Why the Telstra Corporation Ltd (ASX:TLS) share price just can’t take a trick

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ASX:TLS

The Telstra Corporation Ltd (ASX:TLS) share price has fallen 1 cent or 0.32% to trade at $3.09, trading at close to a 52-week low.

Today’s move in the Telstra Corporation Ltd share price comes on another tough day for the Australian stock market, with the S&P/ASX 200 Index losing 15 points or 0.26% to trade at 5,814. The benchmark index is down around 4% so far in 2018.

The Telstra Corporation Ltd share price has now slumped around 27% lower over the past 12 months. Zooming out a little further, and the Telstra share price trades at levels last seen in 2011.

In February, Telstra posted revenue (excluding finance income) of $12,907 million and total income of $14,510 million for the six months ended December 31. This was an increase of 0.8% and 5.9%, respectively, on the prior corresponding period. Telstra declared an interim fully franked dividend of 11 cents per share. This was made up of a 7.5 cents per share ordinary dividend and a 3.5 cents per share special dividend.

The latest share price woes comes on the day Kogan.com Ltd (ASX:KGN) launched a low-cost NBN internet service, offering unlimited data for $58.90 per month. A similar offering from Telstra retails for $79 per month. Kogan hope their affordable, flexible and simple NBN offerings will shake up the broadband market.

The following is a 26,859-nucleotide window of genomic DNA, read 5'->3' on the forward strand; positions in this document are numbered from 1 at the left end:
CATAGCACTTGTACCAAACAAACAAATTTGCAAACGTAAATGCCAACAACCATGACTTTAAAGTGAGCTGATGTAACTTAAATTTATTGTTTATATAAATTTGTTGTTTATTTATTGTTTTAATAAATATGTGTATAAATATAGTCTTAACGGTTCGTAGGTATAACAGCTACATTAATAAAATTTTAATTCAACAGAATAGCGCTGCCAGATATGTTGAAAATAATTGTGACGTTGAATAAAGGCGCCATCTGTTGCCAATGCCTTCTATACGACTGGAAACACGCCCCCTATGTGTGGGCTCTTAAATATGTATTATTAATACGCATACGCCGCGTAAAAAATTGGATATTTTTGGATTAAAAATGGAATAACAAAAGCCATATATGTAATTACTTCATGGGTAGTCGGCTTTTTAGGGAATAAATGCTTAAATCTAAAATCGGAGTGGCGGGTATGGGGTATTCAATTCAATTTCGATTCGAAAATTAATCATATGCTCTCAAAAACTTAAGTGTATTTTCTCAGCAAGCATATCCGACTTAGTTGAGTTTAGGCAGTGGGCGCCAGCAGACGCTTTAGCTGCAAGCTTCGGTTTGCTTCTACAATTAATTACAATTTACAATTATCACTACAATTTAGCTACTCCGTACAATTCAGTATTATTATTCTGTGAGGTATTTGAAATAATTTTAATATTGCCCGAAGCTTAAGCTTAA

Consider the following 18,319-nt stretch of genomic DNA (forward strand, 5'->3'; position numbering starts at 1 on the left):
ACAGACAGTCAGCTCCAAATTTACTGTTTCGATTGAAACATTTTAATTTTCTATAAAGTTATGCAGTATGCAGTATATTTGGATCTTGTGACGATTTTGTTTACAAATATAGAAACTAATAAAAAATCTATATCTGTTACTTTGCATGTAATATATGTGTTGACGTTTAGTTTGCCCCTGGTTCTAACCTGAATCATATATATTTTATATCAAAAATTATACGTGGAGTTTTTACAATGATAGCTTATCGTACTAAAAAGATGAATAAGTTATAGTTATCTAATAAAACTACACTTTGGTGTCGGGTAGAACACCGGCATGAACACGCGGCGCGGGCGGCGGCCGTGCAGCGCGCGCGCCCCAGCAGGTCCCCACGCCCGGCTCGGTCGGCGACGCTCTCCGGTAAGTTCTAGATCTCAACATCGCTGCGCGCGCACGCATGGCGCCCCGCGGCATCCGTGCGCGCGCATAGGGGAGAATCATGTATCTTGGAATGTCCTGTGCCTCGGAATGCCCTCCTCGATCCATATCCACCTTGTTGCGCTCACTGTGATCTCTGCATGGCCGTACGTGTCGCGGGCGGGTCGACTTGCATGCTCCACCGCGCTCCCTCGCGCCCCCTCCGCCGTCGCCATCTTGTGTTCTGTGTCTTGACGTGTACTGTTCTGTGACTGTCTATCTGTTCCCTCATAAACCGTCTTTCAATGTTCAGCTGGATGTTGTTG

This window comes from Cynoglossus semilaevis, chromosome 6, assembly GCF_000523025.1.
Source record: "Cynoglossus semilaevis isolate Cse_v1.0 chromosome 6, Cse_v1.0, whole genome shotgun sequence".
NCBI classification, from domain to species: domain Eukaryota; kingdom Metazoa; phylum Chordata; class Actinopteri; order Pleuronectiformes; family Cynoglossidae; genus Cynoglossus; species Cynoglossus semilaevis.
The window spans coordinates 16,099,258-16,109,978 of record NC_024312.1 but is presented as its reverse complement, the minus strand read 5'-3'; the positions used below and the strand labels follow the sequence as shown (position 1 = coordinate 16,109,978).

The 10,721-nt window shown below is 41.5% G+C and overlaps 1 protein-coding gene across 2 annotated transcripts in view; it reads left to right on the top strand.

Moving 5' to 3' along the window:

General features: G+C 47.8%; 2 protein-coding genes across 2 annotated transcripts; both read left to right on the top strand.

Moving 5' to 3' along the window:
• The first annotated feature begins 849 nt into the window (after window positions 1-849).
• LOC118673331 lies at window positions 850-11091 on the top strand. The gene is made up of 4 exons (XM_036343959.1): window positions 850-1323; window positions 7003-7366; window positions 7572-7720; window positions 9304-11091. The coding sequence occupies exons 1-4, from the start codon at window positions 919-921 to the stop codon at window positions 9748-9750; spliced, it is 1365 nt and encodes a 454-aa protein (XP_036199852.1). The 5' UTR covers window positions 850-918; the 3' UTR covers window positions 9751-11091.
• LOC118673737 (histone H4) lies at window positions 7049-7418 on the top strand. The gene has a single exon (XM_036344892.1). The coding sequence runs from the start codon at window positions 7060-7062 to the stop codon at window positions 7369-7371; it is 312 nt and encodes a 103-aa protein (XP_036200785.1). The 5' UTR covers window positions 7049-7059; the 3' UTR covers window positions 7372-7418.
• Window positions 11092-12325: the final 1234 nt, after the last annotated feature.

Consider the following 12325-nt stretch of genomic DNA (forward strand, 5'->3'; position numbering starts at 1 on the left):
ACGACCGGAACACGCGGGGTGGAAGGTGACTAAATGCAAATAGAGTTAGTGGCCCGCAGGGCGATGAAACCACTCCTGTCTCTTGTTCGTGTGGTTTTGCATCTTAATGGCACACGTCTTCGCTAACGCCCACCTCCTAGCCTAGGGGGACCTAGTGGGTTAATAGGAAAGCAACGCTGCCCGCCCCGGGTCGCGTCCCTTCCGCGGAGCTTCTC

With a market capitalisation of around $37 billion, Telstra Corporation Limited is the 8th largest company quoted on the ASX.

From a valuation perspective, the Telstra Corporation share price trades on a price to earnings (P/E) ratio of around 10 times earnings. For comparison, the TPG Telecom Ltd (ASX:TPM) share price trades on a P/E ratio of around 12.6 times earnings.

According to Commsec estimates, Telstra shares are expected to pay 22 cents of fully franked dividends in the year ahead. That would see Telstra shares trading on a forecast fully franked dividend yield of 7.1%, or almost 10% gross. 

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Contributors to this article may own shares in some of the companies mentioned in this article. The Capital Club has a thorough disclosure policy. This article contains general investment advice only (under AFSL 400691). Authorised by Bruce Jackson.
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Bruce Jackson has 30 years of hands on investing experience. He is passionate about stock market investing, running his own portfolio and SMSF. His focus is on small cap growth stocks. You can contact Bruce at brucej@thecapitalclub.com.au